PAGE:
Effects of Brief Guided Imagery for Chronic Pain in Patients Diagnosed With Fibromyalgia
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|ClinicalTrials.gov Identifier: NCT02846194|
Recruitment Status : Completed
First Posted : July 27, 2016
Last Update Posted : January 25, 2018
The purpose of this study is to determine the effect that the Brief Guided Imagery (BGI) technique has on fibromyalgia patients suffering from chronic pain in regards to their sense of pain, wellbeing and quality of life.
This study will explore whether daily training of one to two minutes exercises in Brief Guided Imagery can reduce chronic pain and improve the quality of life of patients by studying specifically patients suffering from fibromyalgia.
Chronic pain is a common condition which affects person's physical and mental health. It occurs in between 10% to 40% of the population, depending on the exact research and chosen sample. In 2010 Manchikant et al. found an effect chronic pain has on human functioning and quality of life.
A research from 2007 defined chronic pain as pain that lasts more than three months. Being long lasting by its nature, chronic pain has an ongoing effect on deteriorating the quality of life. In this regards, quality of life is scientifically determined by five modes: i. Physical wellbeing. ii. Mental wellbeing. iii. Social wellbeing. iv. Emotional wellbeing, and v. sense of development and self-realization.
Chronic pain damages daily ongoing functions and is also related to sleep disturbances, stress and unemployment. A direct correlation was also found between chronic pain and psycho-social .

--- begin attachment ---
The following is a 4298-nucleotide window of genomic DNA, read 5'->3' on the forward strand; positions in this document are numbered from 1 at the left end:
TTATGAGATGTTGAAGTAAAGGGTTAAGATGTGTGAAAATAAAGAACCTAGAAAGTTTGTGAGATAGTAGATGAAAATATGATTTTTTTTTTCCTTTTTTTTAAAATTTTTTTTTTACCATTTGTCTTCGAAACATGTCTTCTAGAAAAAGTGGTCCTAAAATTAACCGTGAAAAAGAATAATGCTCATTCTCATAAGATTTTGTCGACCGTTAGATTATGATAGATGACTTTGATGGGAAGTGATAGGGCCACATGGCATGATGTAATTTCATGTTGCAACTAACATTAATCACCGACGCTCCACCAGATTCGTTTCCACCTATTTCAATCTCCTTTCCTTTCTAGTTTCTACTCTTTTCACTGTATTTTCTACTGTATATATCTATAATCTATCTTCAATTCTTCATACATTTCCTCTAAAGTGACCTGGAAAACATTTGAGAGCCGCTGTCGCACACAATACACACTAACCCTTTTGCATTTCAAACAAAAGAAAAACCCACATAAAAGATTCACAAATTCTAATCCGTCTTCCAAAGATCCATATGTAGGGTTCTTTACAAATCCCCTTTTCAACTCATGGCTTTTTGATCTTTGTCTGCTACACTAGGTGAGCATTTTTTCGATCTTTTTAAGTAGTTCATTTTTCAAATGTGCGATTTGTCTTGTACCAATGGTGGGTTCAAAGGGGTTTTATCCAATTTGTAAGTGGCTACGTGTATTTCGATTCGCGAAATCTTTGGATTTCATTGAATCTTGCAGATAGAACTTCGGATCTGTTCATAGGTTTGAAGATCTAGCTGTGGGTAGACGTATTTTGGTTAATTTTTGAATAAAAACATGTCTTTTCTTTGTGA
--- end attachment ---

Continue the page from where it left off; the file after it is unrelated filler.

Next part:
One of the many results of chronic pain is the huge impact on the economy, such as absence from work due to sick leaves. The overall cost of chronic pain was found to be one percent of the total expense on health. The frequency and impact of chronic pain is such that some professionals define it as an epidemic.
In many cases, chronic pain occurs with patients suffering from a wide spectrum of medical disorders. In 2007 Tunks et al. demonstrated that chronic pain often accompanies an illness that involves also a psychological aspect.
Both Baird et al. in 2004 and Menzies et al. in 2012 found a significant positive effect daily guided imagery exercises have on chronic pain. The study proposes to research the specific technique of Brief Guided Imagery on chronic pain, and will focus on patients suffering from fibromyalgia.
Fibromyalgia is a syndrome where a patient suffers from both chronic pain and a fatigue. The pain of fibromyalgia is characterized as abstract and non-localized, while the fatigue appears in a varying range of intensity. These symptoms are often accompanied by exhaustion, lack of energy, somatic disorders and psychologic symptoms such as depression.
The ongoing pain, fatigue and depression cause fibromyalgia patients to further suffer from sleep disorders and diminishing ability to function. Menzies et al. studied in 2012 the effect of guided imagery exercises on the stress level, pain, fatigue and depression. The study also examined different physiologic blood markers (such as proteins, cytokines and C reactive.